• Seems to be deteriorating rather than getting better.
  • Has a temperature of over 38°C for a baby less than three months old, or a temperature over 39°C for a baby aged three to six months old.
  • Has blood or mucus in their poo.
  • Has bile-stained (green) vomit or it contains blood.
  • Has severe abdominal pain.
  • Is vomiting constantly and can't keep down fluids.
  • Is vomiting and develops sudden and severe tummy pain, or they're floppy, irritable or less responsive.
  • If they're vomiting and have a headache, stiff neck and a rash.
  • If you think they might be getting dehydrated. Dehydration can be serious in babies and young children.

(NICE, 2009; NHS Choices, 2017a, 2018a)

Children at higher risk of dehydration

  • Children younger than one year, particularly those younger than six months.
  • Infants who were of low birth weight.
  • Children who have had more than five bouts of diarrhoea in the previous 24 hours.
  • Children who have vomited more than twice in the previous 24 hours.
  • Children who have not been offered or have not been able to tolerate supplementary fluids.
  • Infants who usually breastfeed and have stopped breastfeeding during the illness.
  • Children with signs of malnutrition.

(NICE, 2009)

Signs of dehydration

  • Appearing to get more unwell.
  • Changing responsiveness, for example, irritability or lethargy.
  • Decreased urine output – few or no wet nappies.
  • Pale or mottled skin.
  • Cold extremities.

(NICE, 2009)

Dehydration can be very serious, especially in young babies. Read our article about dehydration here.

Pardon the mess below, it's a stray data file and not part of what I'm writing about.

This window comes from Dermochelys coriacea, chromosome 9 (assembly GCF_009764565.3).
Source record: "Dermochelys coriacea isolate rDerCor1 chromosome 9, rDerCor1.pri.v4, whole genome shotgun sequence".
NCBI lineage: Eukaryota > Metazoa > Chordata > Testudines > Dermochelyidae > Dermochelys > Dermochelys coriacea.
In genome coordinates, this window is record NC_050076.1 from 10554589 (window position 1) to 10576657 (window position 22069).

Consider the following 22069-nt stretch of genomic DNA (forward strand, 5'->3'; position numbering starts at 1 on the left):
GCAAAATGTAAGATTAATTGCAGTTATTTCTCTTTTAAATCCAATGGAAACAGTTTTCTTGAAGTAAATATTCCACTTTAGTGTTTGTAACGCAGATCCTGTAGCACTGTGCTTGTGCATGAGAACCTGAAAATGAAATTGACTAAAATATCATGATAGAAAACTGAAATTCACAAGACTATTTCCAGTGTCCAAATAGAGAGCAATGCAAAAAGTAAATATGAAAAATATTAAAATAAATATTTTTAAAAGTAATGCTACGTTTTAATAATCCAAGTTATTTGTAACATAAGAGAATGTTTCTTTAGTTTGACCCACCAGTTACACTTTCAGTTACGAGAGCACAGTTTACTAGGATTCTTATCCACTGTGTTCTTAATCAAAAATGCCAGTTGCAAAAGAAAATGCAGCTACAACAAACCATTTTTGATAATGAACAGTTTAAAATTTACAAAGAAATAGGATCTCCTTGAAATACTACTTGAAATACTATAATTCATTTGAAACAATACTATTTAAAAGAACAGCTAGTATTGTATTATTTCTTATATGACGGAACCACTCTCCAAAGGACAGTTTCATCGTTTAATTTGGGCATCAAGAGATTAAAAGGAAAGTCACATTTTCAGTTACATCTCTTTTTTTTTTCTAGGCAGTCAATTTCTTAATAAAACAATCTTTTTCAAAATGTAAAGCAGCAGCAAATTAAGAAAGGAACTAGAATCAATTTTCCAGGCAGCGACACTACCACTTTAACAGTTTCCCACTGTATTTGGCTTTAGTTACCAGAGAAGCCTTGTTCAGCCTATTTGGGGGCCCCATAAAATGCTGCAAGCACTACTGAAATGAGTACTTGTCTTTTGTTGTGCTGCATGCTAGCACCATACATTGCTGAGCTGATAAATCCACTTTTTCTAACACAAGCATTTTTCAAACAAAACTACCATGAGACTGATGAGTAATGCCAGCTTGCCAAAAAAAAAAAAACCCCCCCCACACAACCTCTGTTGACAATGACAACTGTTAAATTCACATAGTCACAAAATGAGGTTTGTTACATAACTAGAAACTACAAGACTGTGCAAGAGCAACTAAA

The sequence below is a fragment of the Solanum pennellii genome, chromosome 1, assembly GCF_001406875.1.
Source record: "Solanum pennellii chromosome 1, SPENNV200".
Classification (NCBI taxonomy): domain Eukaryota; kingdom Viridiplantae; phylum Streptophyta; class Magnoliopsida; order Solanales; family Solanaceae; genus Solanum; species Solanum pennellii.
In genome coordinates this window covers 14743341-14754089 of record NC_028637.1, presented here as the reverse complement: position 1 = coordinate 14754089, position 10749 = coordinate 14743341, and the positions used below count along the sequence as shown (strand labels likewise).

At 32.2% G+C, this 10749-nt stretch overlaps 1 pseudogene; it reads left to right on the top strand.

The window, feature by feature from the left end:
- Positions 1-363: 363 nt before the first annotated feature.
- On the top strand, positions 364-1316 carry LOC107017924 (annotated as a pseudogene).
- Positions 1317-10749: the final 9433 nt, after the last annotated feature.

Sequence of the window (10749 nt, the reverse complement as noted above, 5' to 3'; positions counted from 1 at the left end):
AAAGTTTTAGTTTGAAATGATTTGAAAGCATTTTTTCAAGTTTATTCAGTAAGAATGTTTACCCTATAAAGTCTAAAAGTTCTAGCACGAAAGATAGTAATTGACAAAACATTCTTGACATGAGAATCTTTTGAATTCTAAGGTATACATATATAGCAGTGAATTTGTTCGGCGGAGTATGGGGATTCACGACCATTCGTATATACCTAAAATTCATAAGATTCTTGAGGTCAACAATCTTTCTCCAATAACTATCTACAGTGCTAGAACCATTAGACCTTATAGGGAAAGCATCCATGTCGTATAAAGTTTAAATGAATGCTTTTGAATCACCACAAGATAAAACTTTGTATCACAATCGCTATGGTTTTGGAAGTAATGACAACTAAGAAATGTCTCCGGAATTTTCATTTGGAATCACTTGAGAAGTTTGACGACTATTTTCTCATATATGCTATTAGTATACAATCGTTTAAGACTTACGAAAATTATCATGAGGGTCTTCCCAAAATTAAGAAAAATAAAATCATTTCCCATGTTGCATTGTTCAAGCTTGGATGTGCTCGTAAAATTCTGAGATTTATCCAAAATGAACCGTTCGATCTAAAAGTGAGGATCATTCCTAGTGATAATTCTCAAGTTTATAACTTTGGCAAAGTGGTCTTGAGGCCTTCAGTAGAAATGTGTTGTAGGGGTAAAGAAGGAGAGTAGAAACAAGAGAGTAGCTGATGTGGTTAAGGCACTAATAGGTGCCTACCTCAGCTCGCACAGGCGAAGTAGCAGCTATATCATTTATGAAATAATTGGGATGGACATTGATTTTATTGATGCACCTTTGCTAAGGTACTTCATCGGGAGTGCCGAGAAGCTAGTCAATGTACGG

If your baby or child has a tummy bug and they are staying hydrated, you should be able to look after them at home.

If you’re worried about any symptoms your child has, talk to your GP, call 111 for advice or in a medical emergency call 999. Check with your GP before going in for an appointment. They might suggest a phone check-up to help prevent spreading the infection.

This page was last reviewed in April 2018.

Further information

Our support line offers practical and emotional support with feeding your baby and general enquiries for parents, members and volunteers: 0300 330 0700.

You might find attending one of NCT's Early Days groups helpful as they give you the opportunity to explore different approaches to important parenting issues with a qualified group leader and other new parents in your area.

NHS Choices has useful information about diarrhoea and vomiting.

NHS. (2017) Does your child have a serious illness? Available from: https://www.nhs.uk/conditions/pregnancy-and-baby/spotting-signs-serious-illness/#signs-of-serious-illness-in-a-baby-or-toddler [Accessed 15th April 2018]

NHS. (2017b) What to do if your child has an accident. Available from:  https://www.nhs.uk/conditions/pregnancy-and-baby/accidents-what-to-do/#if-a-child-has-swallowed-a-poisonous-substance [Accessed 15th April 2018]

NHS. (2018a) Diarrhoea and vomiting. Available from: https://www.nhs.uk/conditions/pregnancy-and-baby/diarrhoea-vomiting-children/ [Accessed 15th April 2018]

NHS Choices. (2018b) Appendicitis. Available from: https://www.nhs.uk/conditions/Appendicitis/   [Accessed 15th April 2018]

NICE. (2009) Diarrhoea and vomiting in children - Diarrhoea and vomiting caused by gastroenteritis: diagnosis, assessment and management in children younger than 5 years. Available from: https://www.rcpch.ac.uk/sites/default/files/asset_library/Research/Clinical%20Effectiveness/Endorsed%20guidelines/Diarrhoea%20and%20Vomiting%20Under%205%20%28NICE%29/Diarrhoea_and_vomiting_under_5.NICE_guideline%5B1%5D.pdf [Accessed 15th April 2018]